Obama and McCain....Voices from the pews

Daniel J. Smiechowski ( smiechowskid [at] aol.com )

Two distinctively varied views from America's religious community.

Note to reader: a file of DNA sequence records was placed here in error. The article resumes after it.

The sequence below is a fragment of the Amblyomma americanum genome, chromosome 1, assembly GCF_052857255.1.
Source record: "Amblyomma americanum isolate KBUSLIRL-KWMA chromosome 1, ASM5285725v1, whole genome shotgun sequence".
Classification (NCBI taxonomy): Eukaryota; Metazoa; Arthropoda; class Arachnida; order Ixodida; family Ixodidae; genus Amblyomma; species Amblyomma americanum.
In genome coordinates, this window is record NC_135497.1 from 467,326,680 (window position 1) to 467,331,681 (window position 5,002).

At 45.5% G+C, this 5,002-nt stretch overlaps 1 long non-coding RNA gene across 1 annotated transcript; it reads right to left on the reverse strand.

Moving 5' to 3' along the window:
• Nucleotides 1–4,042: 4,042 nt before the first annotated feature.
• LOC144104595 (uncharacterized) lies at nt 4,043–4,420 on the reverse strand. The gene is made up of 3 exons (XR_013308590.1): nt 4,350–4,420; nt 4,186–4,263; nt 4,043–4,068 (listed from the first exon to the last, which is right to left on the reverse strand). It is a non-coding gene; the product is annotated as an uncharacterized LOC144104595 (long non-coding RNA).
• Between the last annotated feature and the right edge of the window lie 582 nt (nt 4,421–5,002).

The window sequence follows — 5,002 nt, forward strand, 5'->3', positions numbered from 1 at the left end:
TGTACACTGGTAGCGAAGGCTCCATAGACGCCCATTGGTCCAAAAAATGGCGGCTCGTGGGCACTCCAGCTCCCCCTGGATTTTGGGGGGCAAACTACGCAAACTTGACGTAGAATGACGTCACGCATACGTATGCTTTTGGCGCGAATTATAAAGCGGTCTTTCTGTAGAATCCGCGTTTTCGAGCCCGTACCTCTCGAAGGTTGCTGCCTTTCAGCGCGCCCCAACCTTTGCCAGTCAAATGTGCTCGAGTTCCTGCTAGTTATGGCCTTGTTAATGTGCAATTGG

Regarding: Obama, McCain have "God" problems: The recent revelations and continuing saga of three surrogates to Presidential contenders McCain and Obama illustrate the high water mark in political philosophy and psychology in the race for The White House. Obama's Pastor of long standing, the Reverend Wright follows the course of psycho-linguistic theory predicated on highly intellectual concepts of human behavior taken from both scientific and empirical data as related to cultural anthropology and the human condition in America. He stands somewhat as a beacon of the religious left, best exemplified by Father's Berrigan, Groppi and Drinan of a generation ago. The Catholic Vote jumped ship to the Gop in large measure because of the passage of Roe vrs. Wade which legalized abortion and the subsequent ascension of Gay and Lesbian rights.Prior to roughly 1972 the Catholic vote was relatively reliable to the Democratic Party. Ironically, we are seeing a resurgence in Catholics returning to the Democratic fold due in part to increasing social inequality and the continuing folly of The Iraq Occupation. Father Pfleger, the invited Catholic Priest to Senator Obama's Trinity United Church had in a highly emotional tirade against Senator Hillary Clinton echoed the eloquent words of Senator Robert Kennedy in his historic speech at Cape town where he spoke on the disenfranchisement of America's Polish, Irish and Italian immigrants, those of Jewish faith,and yes, certainly that of the African American experience on the American landscape. Speaking truth to power, both of Obama's surrogates are inviting us to patriotically reflect on America's past behavior.The comments by Senator McCain's surrogate, The Reverend John Hagee can best be defined as the melding of fear and retribution which began at the dawn of man. Taken literally from the bible, it reminds one of the great earthquake in Lisbon on All Saints Day at the time of Voltaire.The irony remains startling. It was the Catholic Church that attributed the disaster to the sins of citizens in this great city. The Philosopher quickly discounted the church and upon his passing was afforded the greatest funeral procession ever in The City of Light. The French Revolution of 1789 soon followed. It remains part of our human condition to evaluate these two presidential contenders on the basis of what exactly God proposes for both the Individual and Country. Regardless of our political and religious views at this time in history we are in the words of The Great Voltaire certainly to die as fools. Daniel J. Smiechowski